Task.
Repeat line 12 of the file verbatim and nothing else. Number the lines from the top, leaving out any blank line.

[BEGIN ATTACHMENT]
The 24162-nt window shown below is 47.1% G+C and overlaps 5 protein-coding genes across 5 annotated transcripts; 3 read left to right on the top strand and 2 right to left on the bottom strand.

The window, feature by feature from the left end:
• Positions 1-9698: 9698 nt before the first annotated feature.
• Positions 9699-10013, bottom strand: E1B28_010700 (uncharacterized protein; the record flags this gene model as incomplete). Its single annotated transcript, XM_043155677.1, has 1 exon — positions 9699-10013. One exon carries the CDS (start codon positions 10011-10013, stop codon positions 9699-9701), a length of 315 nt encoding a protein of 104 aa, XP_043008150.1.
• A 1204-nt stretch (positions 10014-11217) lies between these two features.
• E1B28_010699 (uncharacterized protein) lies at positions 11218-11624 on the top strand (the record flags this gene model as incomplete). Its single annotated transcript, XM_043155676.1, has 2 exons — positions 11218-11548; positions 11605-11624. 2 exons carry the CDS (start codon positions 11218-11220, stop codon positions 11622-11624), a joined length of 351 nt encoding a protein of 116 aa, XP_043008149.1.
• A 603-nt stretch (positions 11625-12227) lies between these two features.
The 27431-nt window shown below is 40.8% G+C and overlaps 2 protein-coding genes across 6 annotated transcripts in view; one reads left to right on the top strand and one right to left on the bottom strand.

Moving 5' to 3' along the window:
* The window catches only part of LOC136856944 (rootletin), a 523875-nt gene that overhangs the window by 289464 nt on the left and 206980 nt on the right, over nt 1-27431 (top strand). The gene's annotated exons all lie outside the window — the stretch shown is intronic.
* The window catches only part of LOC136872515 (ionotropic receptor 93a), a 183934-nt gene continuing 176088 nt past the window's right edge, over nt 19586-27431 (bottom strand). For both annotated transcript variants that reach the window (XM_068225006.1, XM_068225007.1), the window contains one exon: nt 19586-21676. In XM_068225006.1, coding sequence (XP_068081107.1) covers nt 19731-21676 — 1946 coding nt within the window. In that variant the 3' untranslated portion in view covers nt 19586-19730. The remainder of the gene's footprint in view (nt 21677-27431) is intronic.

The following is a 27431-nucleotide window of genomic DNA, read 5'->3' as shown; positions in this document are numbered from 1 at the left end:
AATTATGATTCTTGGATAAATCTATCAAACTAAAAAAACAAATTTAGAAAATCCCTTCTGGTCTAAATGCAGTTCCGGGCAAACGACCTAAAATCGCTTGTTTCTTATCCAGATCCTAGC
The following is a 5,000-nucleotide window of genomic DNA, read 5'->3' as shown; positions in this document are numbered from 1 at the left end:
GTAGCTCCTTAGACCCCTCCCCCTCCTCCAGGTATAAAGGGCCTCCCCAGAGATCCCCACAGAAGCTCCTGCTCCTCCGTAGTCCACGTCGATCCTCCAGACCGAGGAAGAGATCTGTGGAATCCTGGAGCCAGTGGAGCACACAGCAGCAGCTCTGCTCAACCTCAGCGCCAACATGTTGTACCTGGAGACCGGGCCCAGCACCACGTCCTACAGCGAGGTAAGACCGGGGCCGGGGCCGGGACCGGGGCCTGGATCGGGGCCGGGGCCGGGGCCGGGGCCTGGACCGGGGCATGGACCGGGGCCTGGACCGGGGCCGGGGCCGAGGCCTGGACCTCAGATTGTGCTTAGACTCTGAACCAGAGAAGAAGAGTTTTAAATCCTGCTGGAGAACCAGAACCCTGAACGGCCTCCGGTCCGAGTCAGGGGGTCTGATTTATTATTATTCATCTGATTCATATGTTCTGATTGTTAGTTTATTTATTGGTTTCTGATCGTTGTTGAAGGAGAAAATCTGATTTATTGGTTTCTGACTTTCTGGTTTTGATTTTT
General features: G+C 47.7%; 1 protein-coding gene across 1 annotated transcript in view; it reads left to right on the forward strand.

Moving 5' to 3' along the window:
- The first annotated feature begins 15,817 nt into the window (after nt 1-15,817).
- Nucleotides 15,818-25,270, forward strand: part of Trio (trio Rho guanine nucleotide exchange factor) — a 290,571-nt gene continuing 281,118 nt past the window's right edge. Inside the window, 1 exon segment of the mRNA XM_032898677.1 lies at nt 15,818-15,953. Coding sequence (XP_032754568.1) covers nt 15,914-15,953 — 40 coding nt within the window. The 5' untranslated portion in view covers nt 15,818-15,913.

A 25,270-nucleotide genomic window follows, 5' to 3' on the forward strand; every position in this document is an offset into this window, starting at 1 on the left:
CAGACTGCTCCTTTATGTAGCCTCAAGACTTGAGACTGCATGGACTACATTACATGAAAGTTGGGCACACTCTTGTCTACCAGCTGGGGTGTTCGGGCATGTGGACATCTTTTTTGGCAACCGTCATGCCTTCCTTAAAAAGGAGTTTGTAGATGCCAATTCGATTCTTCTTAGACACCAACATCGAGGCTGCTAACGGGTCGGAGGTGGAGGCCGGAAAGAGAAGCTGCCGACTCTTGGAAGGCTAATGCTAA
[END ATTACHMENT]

The following is a 27431-nucleotide window of genomic DNA, read 5'->3' as shown; positions in this document are numbered from 1 at the left end: